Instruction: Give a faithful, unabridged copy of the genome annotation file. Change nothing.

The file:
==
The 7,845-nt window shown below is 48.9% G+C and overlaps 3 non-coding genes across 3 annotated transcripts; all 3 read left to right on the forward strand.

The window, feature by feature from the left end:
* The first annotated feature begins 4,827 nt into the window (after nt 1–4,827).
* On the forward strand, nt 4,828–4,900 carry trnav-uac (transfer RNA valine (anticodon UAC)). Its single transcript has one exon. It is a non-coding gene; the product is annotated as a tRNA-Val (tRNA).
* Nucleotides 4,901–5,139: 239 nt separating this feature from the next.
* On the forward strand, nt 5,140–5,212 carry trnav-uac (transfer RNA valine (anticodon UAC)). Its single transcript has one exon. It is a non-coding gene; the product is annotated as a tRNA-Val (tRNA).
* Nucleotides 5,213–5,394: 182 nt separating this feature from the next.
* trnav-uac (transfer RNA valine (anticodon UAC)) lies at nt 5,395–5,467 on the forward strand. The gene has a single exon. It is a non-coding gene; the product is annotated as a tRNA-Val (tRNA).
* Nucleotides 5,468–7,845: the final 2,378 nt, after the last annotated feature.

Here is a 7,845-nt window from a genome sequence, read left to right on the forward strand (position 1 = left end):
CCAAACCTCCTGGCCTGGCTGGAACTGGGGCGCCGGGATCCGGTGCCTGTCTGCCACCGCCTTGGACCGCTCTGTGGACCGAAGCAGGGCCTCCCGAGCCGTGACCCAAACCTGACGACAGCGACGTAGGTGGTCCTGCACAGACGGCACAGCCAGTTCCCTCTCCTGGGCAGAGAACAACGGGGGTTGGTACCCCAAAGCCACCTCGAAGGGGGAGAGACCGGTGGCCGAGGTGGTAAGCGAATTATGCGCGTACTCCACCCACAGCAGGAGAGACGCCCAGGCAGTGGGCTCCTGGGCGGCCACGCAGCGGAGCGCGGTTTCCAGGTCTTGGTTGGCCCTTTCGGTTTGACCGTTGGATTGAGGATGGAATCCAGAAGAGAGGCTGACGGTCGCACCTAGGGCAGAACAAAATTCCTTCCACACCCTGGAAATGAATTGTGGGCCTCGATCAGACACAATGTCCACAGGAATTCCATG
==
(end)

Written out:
The 7,845-nt window shown below is 48.9% G+C and overlaps 3 non-coding genes across 3 annotated transcripts; all 3 read left to right on the forward strand.

The window, feature by feature from the left end:
* The first annotated feature begins 4,827 nt into the window (after nt 1–4,827).
* On the forward strand, nt 4,828–4,900 carry trnav-uac (transfer RNA valine (anticodon UAC)). Its single transcript has one exon. It is a non-coding gene; the product is annotated as a tRNA-Val (tRNA).
* Nucleotides 4,901–5,139: 239 nt separating this feature from the next.
* On the forward strand, nt 5,140–5,212 carry trnav-uac (transfer RNA valine (anticodon UAC)). Its single transcript has one exon. It is a non-coding gene; the product is annotated as a tRNA-Val (tRNA).
* Nucleotides 5,213–5,394: 182 nt separating this feature from the next.
* trnav-uac (transfer RNA valine (anticodon UAC)) lies at nt 5,395–5,467 on the forward strand. The gene has a single exon. It is a non-coding gene; the product is annotated as a tRNA-Val (tRNA).
* Nucleotides 5,468–7,845: the final 2,378 nt, after the last annotated feature.

Here is a 7,845-nt window from a genome sequence, read left to right on the forward strand (position 1 = left end):
CCAAACCTCCTGGCCTGGCTGGAACTGGGGCGCCGGGATCCGGTGCCTGTCTGCCACCGCCTTGGACCGCTCTGTGGACCGAAGCAGGGCCTCCCGAGCCGTGACCCAAACCTGACGACAGCGACGTAGGTGGTCCTGCACAGACGGCACAGCCAGTTCCCTCTCCTGGGCAGAGAACAACGGGGGTTGGTACCCCAAAGCCACCTCGAAGGGGGAGAGACCGGTGGCCGAGGTGGTAAGCGAATTATGCGCGTACTCCACCCACAGCAGGAGAGACGCCCAGGCAGTGGGCTCCTGGGCGGCCACGCAGCGGAGCGCGGTTTCCAGGTCTTGGTTGGCCCTTTCGGTTTGACCGTTGGATTGAGGATGGAATCCAGAAGAGAGGCTGACGGTCGCACCTAGGGCAGAACAAAATTCCTTCCACACCCTGGAAATGAATTGTGGGCCTCGATCAGACACAATGTCCACAGGAATTCCATG